Concluding comments


Rather than socially refined and sensitive ways of acting effortlessly (as in Confucianism), ever since the Greeks, we in the West have valued individual, reflective thought prior to planned and effortful action. We have thus had an obsession with theories and theorizing, with the belief that only true theories can give rise to right action. However, in recent times, as Toulmin (1990) points out, “the problems that have challenged reflective thinkers on a deep philosophical level, with the same urgency that cosmology and cosmopolis had in the 17th century, are matters of practice: including matters of life and death... The ‘modern’ focus on the written, the universal, the general, and the timeless - which monopolized the work of most philosophers after 1630 - is being broadened to include once again the oral, the particular, the local, and the timely” (p.186). We are now beginning to see the recovery of a Practical Philosophy of practices (which needs a theory-centered philosophy to be interwoven into it).


              Philosophy seeks a comprehensive view, a sense of how things hang together as a whole, a view that we can hold in common others. We now realize that there are two quite distinct ways in which we can approach this task, two quite distinct forms of comprehensive understanding with two quite distinct motives:

 

            One approach is from the outside as observers of formal patterns. It aims at the form of understanding we seek in our traditional theory centred philosophy, an understanding of a representational-referential kind. It aims at ‘fixing’ the object of one’s understanding within a medium of representation – usually, in written language. The urge to express our knowledge (especially of human affairs) in this way, in terms of hierarchically ordered schemes of logically interlinked propositions, a system, although rhetorically justified by appeals to equality and the disinterested objectivity of science, leads – as both Foucault (1977) and Scott (1998) show – to just those kind of kind of “regimes of knowledge” required in administering a State centrally. The synoptic ‘view(s)’ of the affairs of State such a philosophy provides, are not got by attending to local details, but exist in terms of single, complete and closed orders of connectedness represented in various schematic artefacts in such a control room.

 

            The other way in which we can arrive at a comprehensive view, a scenic-sense, of the whole responsive order within which we live and share our lives with others, is through participating in with them all in creating that order - but participating in it in certain special ways that help us to acquire a reflexive awareness of some aspects at least of its nature. Our explorations here have been aimed at increasing our awareness of our own involvements in creating, elaborating, and refining such an order. The form of understanding to which involvements give rise is that of a relationally-responsive kind. Unlike the view from the center, it is a kind of understanding democratically distributed throughout the whole order within which it has its being. It is an understanding of a much ‘fuller’ or ‘deeper’, i.e., more ordered kind, than that given by a system of propositions imposed upon it, externally.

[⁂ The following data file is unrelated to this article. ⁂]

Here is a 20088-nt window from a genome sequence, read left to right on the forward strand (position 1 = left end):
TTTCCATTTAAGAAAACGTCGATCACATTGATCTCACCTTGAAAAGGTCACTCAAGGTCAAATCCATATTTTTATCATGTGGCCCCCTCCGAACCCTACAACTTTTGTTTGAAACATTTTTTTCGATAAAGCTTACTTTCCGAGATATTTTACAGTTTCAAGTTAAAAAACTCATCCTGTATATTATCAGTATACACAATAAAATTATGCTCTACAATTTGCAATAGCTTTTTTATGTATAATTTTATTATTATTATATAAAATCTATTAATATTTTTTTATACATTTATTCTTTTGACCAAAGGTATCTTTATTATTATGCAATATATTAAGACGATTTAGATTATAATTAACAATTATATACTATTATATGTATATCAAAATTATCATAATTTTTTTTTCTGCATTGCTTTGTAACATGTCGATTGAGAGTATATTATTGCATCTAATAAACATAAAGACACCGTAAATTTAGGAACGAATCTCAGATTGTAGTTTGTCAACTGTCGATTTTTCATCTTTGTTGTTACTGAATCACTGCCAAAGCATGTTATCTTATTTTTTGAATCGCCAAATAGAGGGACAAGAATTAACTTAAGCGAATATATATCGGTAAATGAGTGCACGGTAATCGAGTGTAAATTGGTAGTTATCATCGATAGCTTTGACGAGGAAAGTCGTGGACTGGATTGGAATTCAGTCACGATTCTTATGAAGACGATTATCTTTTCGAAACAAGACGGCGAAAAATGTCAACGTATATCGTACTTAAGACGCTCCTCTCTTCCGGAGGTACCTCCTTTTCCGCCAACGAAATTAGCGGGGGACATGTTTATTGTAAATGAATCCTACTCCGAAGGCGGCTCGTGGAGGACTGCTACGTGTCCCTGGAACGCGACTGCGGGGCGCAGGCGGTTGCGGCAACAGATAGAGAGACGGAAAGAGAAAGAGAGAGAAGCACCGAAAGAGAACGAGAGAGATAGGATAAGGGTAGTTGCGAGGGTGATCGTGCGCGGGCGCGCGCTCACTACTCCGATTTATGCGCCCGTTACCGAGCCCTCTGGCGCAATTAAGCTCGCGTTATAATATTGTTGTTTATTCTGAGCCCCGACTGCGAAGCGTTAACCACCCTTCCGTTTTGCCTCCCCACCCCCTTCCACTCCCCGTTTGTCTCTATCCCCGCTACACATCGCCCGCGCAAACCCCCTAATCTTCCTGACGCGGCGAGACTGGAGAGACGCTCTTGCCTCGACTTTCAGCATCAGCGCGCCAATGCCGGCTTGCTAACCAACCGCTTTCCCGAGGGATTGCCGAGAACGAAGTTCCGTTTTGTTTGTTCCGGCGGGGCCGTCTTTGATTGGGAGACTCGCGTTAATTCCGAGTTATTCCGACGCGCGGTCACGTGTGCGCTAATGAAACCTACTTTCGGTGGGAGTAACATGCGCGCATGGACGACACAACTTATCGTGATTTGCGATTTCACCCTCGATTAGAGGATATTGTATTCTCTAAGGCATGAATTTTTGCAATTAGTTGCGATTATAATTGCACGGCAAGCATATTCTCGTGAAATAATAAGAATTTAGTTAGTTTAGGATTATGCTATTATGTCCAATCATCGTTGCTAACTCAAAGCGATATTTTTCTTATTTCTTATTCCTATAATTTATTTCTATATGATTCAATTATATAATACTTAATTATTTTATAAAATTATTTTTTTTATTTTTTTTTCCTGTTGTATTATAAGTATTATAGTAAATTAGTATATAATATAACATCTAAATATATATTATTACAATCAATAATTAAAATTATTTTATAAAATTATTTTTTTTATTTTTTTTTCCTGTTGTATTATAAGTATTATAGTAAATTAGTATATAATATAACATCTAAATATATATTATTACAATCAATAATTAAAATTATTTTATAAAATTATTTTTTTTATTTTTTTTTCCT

Until recently, our participation in such communities of shared sensibilities and shared reactions has remained unnoticed in the background of our lives together, and as a consequence, ignored in our theory-centered philosophies. It is only after a group has developed a responsive order within itself that its members can all understand each other’s claims to knowledge, expressed in terms of systems of propositional forms, and agree upon how to respond to them – without this kind of relational-responsive understanding of a shared responsive order, formal systems become unintelligible. Indeed, we might even go so far as to say that the systems of propositions we invent to articulate aspects of its orderly nature are, as products, after the fact, and, as forms or shapes, beside the point. They are only of retrospective worth. More than that, insistence on understanding everything from within formal systems works to render both the continuously creative nature of the present moment rationally-invisible to us, and also the value of the first-time, constitutive events that can occur within it. The amazing creativity occurring in front of our eyes every moment is excluded from our discussions by the disciplinary rules we feel we must follow in them, if we are to be properly professional academics.


              Thus, rather than celebrating its existence as a real aspect of the circumstances within we act our acts and live our lives, we misinterpret its meaning. Rather than accepting the real possibility of the emergence into existence, in our dialogically structured activities, of previously inconceivable, new possibilities, we assume that all such newness can only result from the discovery of something in fact already in existence, but radically hidden from us, i.e., hidden in the sense of it only being possible to understand it indirectly, through manipulations suggested to us by the use of theories. The doctrine of radical hiddenness thus works both to licence yet more research disciplined by formal systems, and to depreciate the value of our seemingly undisciplined, unsystematic, ways of being creative between us. Everywhere, we seek to replace our informal ways of making sense with each other, with supposed ‘better’ more formal ways - thus tending to destroy the very responsive orders sustaining their intelligibility. Yet, strangely, every human group creates such an order amongst its participants spontaneously, effortlessly. Embedded in our ordinary everyday activities – out in the world between us, not hidden behind appearances – are the methods we need. Just as Aristotle extracted the methods of logic from our everyday forms of reasoning, so Wittgenstein (1953), among others, has begun to supply us with the methods we need for arriving at the comprehensive, synoptic sense we require, if we are know our ‘way about’ better inside the responsive order we all share in our lives together (Shotter, 1996b). As Toulmin (1990) remarks, under the influence of this work: “The idea that handling problems rationally means making a totally fresh start [was] a mistake all along. All we can be called upon to do is to take a start from where we are, at the time we are there... There is no way of cutting ourselves free of our conceptual inheritance all we are required to do is to use our experience critically and discriminatingly, refining and improving our inherited ideas, and determining more exactly the limits of their scope” (p.179).



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Notes: